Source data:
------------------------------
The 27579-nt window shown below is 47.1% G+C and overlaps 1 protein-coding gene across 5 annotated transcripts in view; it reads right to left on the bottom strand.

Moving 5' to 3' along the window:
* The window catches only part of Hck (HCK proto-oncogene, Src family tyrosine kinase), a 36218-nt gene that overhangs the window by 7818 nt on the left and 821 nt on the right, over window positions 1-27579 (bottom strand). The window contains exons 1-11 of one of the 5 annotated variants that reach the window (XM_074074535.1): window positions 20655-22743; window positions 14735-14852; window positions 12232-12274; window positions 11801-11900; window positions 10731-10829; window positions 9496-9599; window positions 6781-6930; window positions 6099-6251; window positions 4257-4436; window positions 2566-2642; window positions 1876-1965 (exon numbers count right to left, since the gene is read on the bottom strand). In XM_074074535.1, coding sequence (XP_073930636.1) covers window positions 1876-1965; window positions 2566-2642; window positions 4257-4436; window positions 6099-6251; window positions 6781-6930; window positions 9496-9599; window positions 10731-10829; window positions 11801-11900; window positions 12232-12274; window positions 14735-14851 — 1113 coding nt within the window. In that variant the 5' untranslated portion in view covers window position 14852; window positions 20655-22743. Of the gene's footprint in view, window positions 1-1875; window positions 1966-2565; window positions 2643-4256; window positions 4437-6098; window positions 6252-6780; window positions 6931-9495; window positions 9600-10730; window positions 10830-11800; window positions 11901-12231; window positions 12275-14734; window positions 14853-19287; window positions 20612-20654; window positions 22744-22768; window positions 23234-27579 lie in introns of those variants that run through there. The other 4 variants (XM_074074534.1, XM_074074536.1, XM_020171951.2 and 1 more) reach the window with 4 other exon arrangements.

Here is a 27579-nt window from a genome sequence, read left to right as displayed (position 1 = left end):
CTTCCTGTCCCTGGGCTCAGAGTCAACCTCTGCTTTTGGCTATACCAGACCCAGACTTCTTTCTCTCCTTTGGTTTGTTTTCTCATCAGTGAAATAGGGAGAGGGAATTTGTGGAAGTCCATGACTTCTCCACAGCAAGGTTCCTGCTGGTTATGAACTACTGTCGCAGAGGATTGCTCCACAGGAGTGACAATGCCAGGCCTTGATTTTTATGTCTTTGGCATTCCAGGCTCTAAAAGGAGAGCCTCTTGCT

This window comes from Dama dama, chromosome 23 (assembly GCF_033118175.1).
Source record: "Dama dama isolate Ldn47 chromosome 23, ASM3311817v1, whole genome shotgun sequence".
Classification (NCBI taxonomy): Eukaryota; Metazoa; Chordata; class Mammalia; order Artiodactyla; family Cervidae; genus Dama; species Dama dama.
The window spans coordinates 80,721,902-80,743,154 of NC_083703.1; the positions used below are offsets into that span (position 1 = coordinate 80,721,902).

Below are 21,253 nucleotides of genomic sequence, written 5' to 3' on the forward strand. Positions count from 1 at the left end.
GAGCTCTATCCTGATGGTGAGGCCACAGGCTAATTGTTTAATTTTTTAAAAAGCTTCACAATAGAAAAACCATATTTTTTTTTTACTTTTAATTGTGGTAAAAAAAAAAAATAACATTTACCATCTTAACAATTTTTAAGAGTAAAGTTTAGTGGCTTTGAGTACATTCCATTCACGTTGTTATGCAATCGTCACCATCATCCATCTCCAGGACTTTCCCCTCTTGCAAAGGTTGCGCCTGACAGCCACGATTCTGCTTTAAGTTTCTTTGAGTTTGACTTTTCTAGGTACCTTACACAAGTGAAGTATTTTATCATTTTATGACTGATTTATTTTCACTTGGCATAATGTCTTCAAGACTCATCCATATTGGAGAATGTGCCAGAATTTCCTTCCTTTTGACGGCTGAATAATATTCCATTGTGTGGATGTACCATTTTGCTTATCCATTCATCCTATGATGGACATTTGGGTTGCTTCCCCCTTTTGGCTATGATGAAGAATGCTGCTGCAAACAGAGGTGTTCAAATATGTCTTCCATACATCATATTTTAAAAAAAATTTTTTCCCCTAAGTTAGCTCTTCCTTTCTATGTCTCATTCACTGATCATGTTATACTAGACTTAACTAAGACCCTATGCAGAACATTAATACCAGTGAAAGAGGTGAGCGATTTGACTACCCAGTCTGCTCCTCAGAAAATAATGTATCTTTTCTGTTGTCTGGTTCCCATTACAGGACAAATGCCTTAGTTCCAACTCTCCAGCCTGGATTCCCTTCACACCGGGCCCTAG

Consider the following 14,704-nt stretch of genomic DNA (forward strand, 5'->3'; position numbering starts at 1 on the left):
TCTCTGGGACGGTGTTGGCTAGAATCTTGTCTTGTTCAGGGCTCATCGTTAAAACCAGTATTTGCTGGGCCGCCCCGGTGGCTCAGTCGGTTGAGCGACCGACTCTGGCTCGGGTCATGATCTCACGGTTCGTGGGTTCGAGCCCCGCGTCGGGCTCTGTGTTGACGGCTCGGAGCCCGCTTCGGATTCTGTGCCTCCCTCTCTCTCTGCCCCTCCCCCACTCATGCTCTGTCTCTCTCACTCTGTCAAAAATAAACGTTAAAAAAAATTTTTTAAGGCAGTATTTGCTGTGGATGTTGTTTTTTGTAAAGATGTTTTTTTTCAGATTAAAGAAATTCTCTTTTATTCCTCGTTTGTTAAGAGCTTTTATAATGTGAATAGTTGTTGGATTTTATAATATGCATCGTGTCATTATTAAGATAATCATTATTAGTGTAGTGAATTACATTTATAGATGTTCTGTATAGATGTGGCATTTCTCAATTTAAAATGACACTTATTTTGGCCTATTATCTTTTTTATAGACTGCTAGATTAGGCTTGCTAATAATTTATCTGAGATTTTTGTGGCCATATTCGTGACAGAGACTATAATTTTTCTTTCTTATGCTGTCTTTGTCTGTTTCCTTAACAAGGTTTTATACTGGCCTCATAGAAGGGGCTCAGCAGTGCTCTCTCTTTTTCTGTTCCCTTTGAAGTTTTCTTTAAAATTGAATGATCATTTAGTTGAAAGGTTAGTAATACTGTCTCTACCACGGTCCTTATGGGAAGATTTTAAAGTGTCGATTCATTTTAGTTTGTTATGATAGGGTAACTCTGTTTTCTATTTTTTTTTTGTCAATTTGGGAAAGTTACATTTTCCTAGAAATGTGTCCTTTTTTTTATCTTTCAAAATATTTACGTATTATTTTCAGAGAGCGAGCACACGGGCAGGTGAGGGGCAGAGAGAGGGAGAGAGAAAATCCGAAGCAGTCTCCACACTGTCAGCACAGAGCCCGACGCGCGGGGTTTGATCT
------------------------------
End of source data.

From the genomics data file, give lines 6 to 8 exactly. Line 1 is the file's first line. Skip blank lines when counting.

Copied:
This window comes from Dama dama, chromosome 23 (assembly GCF_033118175.1).
Source record: "Dama dama isolate Ldn47 chromosome 23, ASM3311817v1, whole genome shotgun sequence".
Classification (NCBI taxonomy): Eukaryota; Metazoa; Chordata; class Mammalia; order Artiodactyla; family Cervidae; genus Dama; species Dama dama.